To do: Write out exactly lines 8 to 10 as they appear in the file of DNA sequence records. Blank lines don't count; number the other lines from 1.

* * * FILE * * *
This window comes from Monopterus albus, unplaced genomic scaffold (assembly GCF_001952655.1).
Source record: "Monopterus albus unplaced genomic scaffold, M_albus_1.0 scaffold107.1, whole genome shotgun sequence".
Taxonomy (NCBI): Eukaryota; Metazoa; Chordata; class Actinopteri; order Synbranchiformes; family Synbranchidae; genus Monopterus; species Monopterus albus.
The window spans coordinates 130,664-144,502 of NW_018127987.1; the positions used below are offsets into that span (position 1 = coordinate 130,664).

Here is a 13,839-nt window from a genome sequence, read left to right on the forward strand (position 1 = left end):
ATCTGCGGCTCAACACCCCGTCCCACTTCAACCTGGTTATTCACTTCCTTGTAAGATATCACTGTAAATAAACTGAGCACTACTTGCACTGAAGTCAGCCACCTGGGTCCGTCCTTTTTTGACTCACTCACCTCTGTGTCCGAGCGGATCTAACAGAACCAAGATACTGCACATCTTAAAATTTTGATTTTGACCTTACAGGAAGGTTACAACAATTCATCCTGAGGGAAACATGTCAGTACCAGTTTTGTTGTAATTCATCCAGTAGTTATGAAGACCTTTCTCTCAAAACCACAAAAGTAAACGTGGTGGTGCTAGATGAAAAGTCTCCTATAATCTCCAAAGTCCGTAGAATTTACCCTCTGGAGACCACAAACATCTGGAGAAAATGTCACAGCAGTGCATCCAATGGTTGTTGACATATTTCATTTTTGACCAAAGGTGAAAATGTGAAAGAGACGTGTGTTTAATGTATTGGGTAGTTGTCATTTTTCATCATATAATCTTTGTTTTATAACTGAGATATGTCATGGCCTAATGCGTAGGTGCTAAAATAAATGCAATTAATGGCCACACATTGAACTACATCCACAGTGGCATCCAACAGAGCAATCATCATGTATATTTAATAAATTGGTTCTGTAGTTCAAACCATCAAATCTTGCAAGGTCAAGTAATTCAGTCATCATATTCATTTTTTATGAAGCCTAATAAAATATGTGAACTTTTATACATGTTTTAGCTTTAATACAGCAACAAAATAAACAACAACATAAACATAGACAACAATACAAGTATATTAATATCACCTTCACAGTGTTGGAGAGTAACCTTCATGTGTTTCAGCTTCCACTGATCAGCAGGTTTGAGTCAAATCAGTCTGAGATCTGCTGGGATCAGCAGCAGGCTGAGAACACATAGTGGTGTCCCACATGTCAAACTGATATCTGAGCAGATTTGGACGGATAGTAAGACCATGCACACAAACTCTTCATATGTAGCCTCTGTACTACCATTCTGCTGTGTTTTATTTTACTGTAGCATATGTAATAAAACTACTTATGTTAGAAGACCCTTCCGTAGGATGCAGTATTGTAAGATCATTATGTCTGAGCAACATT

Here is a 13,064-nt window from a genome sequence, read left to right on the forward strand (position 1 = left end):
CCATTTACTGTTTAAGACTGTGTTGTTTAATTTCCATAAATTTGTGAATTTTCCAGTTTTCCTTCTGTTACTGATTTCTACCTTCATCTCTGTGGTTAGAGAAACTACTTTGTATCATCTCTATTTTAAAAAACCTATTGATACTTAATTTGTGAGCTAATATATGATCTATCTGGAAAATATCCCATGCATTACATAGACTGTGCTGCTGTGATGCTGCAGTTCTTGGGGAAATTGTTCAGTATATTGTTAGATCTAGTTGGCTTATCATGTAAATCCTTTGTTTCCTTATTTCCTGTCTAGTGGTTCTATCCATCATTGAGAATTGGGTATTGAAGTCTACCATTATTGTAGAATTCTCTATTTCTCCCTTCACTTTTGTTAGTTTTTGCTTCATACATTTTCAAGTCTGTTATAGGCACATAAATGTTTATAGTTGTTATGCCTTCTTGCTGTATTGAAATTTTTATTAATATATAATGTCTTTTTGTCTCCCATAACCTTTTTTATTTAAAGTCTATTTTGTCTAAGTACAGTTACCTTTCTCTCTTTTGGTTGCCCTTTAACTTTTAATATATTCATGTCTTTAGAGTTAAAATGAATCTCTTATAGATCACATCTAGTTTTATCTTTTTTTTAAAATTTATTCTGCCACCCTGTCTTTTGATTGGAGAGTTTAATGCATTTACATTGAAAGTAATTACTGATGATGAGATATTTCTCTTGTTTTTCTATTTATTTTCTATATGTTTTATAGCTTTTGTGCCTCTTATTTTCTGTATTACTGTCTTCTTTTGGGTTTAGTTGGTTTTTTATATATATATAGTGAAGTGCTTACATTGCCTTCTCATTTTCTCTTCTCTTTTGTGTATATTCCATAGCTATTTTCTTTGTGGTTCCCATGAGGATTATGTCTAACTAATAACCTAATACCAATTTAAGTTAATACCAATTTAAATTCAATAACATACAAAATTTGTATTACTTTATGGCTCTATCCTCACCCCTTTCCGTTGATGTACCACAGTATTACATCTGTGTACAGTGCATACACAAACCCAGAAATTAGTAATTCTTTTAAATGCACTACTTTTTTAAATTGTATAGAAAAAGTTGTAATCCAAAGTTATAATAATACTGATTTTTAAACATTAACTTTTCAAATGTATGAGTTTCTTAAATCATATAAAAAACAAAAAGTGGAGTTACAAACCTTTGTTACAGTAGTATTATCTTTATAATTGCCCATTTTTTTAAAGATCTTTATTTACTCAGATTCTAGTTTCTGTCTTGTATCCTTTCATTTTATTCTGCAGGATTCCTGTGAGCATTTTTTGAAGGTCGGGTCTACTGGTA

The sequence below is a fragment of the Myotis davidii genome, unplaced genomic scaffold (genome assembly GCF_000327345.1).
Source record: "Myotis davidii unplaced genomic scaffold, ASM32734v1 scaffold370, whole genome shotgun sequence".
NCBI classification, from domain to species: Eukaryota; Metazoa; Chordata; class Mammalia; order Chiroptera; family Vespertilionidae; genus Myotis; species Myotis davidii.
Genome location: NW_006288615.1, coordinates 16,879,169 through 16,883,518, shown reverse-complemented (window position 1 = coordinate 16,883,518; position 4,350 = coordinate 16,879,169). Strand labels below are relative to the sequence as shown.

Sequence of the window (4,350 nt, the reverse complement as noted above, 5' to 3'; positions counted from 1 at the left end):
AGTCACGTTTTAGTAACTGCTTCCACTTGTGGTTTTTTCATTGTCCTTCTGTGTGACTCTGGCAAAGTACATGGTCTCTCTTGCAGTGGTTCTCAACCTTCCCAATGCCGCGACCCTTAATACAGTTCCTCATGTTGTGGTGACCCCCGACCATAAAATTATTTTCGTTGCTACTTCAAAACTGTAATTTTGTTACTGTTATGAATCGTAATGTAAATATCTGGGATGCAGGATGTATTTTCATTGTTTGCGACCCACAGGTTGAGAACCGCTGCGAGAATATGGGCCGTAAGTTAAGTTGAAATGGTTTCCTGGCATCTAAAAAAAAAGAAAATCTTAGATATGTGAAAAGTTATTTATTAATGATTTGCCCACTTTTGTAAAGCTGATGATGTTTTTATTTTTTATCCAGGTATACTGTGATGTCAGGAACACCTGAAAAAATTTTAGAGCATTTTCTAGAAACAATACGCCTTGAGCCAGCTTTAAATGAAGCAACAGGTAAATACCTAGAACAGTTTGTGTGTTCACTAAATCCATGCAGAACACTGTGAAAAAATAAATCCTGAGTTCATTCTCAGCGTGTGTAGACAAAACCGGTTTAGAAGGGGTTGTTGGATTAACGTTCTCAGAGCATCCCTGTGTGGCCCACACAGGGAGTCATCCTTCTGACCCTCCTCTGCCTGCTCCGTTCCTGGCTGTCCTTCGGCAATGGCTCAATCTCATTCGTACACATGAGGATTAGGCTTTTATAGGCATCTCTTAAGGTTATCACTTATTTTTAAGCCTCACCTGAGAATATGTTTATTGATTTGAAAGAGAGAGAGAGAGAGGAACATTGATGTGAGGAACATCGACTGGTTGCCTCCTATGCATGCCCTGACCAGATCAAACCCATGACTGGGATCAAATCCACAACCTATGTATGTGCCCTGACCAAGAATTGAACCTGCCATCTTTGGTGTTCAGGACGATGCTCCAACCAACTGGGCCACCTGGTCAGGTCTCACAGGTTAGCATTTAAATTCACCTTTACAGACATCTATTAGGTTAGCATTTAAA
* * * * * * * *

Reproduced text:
CCATTTACTGTTTAAGACTGTGTTGTTTAATTTCCATAAATTTGTGAATTTTCCAGTTTTCCTTCTGTTACTGATTTCTACCTTCATCTCTGTGGTTAGAGAAACTACTTTGTATCATCTCTATTTTAAAAAACCTATTGATACTTAATTTGTGAGCTAATATATGATCTATCTGGAAAATATCCCATGCATTACATAGACTGTGCTGCTGTGATGCTGCAGTTCTTGGGGAAATTGTTCAGTATATTGTTAGATCTAGTTGGCTTATCATGTAAATCCTTTGTTTCCTTATTTCCTGTCTAGTGGTTCTATCCATCATTGAGAATTGGGTATTGAAGTCTACCATTATTGTAGAATTCTCTATTTCTCCCTTCACTTTTGTTAGTTTTTGCTTCATACATTTTCAAGTCTGTTATAGGCACATAAATGTTTATAGTTGTTATGCCTTCTTGCTGTATTGAAATTTTTATTAATATATAATGTCTTTTTGTCTCCCATAACCTTTTTTATTTAAAGTCTATTTTGTCTAAGTACAGTTACCTTTCTCTCTTTTGGTTGCCCTTTAACTTTTAATATATTCATGTCTTTAGAGTTAAAATGAATCTCTTATAGATCACATCTAGTTTTATCTTTTTTTTAAAATTTATTCTGCCACCCTGTCTTTTGATTGGAGAGTTTAATGCATTTACATTGAAAGTAATTACTGATGATGAGATATTTCTCTTGTTTTTCTATTTATTTTCTATATGTTTTATAGCTTTTGTGCCTCTTATTTTCTGTATTACTGTCTTCTTTTGGGTTTAGTTGGTTTTTTATATATATATAGTGAAGTGCTTACATTGCCTTCTCATTTTCTCTTCTCTTTTGTGTATATTCCATAGCTATTTTCTTTGTGGTTCCCATGAGGATTATGTCTAACTAATAACCTAATACCAATTTAAGTTAATACCAATTTAAATTCAATAACATACAAAATTTGTATTACTTTATGGCTCTATCCTCACCCCTTTCCGTTGATGTACCACAGTATTACATCTGTGTACAGTGCATACACAAACCCAGAAATTAGTAATTCTTTTAAATGCACTACTTTTTTAAATTGTATAGAAAAAGTTGTAATCCAAAGTTATAATAATACTGATTTTTAAACATTAACTTTTCAAATGTATGAGTTTCTTAAATCATATAAAAAACAAAAAGTGGAGTTACAAACCTTTGTTACAGTAGTATTATCTTTATAATTGCCCATTTTTTTAAAGATCTTTATTTACTCAGATTCTAGTTTCTGTCTTGTATCCTTTCATTTTATTCTGCAGGATTCCTGTGAGCATTTTTTGAAGGTCGGGTCTACTGGTA

The sequence below is a fragment of the Myotis davidii genome, unplaced genomic scaffold (genome assembly GCF_000327345.1).
Source record: "Myotis davidii unplaced genomic scaffold, ASM32734v1 scaffold370, whole genome shotgun sequence".